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Scientists reveal new insights into tendon injury

published March 1st, 2011

From University of Manchester:

Scientists have discovered how tendons – the fibrous tissue that connects muscle to bone – become damaged through injury or the ageing process in what could lead to new treatments for people with tendon problems.

The University of Manchester team, working with colleagues at Glasgow University, have been investigating ‘adhesions’, which are a build up of unwanted fibrous tissue on internal organs that have been damaged as a result of surgery or injury.

Adhesions cause organs to stick together and are extremely painful and distressing for patients, who often have to undergo surgery and rehabilitation. The estimated cost of adhesions to the NHS is £100 million each year.

In this study, published in the journal PLoS One, the researchers wanted to understand how tendon adhesions form, so examined the surface of healthy tendons and discovered that they are covered by a thin layer of skin.

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Massage therapy leaps in popularity as a treatment and a career

published February 28th, 2011

From Get Healthy:

By Angela Shawn-Chi Lu

Sitting in a hallway of the Cortiva Massage Therapy Center in downtown Chicago, Jennifer Kaminski appeared ebullient – ready to take on anything in fact.

Few would guess she had just spent an hour in a dimly lit room, relaxing on her back, in almost complete silence, while a therapist stroked her muscles. Massages, however, have become a routine part of her life for stress reduction and relaxation.

“I’d rather do this than take a pill,” said Kaminski, associate dean of the business school at Robert Morris University in Chicago. “It’s not just some fluff, downtown spa. They’re actually doing something for your muscles. I always see this as a doctor’s visit.”

Clients such as Kaminski, massage therapists, statistics and studies are all now attesting to the benefits and growth of the massage therapy industry.

Recent research has suggested that massage therapy can effectively alleviate cancer-related pain, boost the immune system, lower blood pressure and stress levels, reduce headache frequency and ease alcohol withdrawal symptoms, among many other things.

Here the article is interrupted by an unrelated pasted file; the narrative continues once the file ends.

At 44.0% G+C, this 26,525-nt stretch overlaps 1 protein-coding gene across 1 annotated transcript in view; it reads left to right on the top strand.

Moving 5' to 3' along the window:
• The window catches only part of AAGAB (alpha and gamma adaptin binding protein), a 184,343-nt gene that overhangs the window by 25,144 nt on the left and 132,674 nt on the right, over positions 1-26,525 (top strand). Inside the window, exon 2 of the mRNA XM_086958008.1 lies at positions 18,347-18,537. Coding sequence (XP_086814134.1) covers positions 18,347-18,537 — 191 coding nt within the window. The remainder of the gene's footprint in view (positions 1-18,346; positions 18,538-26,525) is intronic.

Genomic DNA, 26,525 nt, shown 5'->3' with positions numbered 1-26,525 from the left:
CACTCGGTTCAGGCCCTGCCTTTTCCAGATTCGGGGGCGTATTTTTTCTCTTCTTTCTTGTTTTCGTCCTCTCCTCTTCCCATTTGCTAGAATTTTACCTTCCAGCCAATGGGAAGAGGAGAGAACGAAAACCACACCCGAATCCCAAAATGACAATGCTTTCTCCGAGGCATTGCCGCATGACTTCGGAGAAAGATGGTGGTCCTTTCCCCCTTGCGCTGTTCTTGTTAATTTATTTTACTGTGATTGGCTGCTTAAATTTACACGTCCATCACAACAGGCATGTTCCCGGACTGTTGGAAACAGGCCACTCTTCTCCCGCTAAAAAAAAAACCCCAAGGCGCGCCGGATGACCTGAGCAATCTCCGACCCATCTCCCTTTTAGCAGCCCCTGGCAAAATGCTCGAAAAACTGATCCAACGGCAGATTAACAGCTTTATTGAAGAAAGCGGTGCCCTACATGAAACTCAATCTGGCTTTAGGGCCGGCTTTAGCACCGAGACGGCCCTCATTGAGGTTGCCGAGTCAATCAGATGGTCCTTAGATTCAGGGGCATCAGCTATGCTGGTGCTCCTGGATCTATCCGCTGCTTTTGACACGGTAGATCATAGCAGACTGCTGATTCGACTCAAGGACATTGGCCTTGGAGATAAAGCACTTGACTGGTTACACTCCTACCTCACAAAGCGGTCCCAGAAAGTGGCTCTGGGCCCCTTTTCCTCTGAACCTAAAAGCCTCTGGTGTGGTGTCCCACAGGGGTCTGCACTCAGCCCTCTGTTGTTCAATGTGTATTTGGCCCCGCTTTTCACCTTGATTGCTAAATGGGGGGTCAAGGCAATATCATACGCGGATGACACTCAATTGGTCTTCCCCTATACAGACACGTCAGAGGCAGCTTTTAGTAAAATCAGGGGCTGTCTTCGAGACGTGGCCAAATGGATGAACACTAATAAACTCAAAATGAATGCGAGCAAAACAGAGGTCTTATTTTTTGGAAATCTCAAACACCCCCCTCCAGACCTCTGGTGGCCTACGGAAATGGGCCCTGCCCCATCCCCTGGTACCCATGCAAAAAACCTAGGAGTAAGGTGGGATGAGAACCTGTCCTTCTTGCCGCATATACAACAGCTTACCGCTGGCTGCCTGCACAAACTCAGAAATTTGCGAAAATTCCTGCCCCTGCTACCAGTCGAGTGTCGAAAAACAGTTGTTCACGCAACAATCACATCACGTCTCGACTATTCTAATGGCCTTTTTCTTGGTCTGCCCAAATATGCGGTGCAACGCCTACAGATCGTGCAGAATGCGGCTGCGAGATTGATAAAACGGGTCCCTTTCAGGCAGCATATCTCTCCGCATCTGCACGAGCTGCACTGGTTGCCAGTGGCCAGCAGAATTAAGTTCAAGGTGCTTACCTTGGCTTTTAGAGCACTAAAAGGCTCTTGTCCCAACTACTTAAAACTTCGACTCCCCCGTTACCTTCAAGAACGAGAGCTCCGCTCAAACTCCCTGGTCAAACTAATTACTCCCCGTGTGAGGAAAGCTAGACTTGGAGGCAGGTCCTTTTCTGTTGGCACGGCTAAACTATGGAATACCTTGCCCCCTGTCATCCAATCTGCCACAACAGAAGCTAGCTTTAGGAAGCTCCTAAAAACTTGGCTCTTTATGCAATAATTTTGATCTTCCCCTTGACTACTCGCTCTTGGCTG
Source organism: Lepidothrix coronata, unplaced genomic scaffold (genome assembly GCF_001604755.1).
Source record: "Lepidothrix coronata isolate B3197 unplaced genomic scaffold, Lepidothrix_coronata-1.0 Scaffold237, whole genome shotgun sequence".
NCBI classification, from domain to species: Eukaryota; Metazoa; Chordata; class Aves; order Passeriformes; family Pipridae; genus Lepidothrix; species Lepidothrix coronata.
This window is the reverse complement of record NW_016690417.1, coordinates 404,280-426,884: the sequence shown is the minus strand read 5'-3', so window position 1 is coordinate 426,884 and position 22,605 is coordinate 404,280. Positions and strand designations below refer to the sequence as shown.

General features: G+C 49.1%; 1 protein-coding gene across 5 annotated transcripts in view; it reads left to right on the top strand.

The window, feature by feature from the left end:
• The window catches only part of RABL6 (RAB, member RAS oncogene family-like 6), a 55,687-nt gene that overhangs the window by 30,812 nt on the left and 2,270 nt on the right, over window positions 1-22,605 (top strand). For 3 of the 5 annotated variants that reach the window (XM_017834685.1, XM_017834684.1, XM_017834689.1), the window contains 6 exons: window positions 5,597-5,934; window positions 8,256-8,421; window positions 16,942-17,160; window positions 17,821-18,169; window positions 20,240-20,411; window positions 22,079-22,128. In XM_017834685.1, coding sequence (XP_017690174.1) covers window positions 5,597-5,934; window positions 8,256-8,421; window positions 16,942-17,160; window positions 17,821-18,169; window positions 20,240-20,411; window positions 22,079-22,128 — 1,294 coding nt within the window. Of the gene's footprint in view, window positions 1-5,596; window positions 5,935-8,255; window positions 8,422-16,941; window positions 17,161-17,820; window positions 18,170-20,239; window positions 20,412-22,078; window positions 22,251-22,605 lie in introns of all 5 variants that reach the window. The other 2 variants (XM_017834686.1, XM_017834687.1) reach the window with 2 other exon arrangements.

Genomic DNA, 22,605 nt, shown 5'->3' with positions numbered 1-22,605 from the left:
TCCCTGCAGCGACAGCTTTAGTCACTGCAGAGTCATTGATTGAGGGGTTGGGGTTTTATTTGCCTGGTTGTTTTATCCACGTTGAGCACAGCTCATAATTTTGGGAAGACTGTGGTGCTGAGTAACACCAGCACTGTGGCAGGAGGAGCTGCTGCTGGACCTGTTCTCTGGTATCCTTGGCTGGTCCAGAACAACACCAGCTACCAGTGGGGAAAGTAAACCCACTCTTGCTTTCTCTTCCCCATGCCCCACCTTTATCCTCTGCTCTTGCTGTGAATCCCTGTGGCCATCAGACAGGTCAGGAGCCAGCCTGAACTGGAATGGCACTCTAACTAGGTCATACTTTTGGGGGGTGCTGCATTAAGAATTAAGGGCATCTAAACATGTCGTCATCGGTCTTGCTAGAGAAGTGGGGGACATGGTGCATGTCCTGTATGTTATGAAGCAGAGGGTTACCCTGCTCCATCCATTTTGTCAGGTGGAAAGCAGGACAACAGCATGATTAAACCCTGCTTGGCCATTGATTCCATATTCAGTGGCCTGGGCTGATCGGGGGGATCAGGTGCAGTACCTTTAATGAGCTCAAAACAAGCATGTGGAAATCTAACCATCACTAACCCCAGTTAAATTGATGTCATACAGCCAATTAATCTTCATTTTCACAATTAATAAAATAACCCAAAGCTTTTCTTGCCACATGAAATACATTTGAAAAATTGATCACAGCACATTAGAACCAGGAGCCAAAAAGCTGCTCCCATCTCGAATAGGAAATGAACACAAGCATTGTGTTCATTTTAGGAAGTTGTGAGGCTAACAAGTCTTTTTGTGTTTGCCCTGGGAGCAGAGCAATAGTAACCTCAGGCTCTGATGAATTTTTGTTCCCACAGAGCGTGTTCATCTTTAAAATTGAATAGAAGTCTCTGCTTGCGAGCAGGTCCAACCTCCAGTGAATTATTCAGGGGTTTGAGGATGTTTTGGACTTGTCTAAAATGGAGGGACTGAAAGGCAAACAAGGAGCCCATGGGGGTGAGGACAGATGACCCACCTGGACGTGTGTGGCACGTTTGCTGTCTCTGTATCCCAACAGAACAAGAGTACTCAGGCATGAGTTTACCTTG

Just one session of massage can decrease levels of cortisol, a stress hormone, and increase the number of white blood cells, according to a study released in fall by researchers at Cedars-Sinai Medical Center in Los Angeles in The Journal of Alternative and Complementary Medicine.

It’s also a lucrative profession. Last month, Bloomberg Businessweek ranked massage therapy one of its top 10 careers for 2011. U.S. News and World Report named massage therapy one of the 50 best careers.

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US News Best Careers for 2011: Massage Therapist

published December 6th, 2010


“Best Careers 2011: Massage Therapist”

As one of the 50 Best Careers of 2011, this should have strong growth over the next decade

By Alexis Grant

The rundown:

Massage therapists may be good with their hands, but most also have a knack for business. You’re likely to work for yourself, and your success depends largely on how many clients you bring in, so you’ll need to market yourself well and develop a rapport with repeat customers. Many massage therapists work part time in several locations, including spas, hospitals, cruise ships, and sports centers.

Massage therapy uses touch to treat injuries, sooth tired or overworked muscles, reduce stress, and promote general health. Treatment comes in many varieties, including Swedish massage, deep-tissue massage, reflexology, and sports massage, and most therapists specialize in one or more. In most states, massage therapists need a license to practice.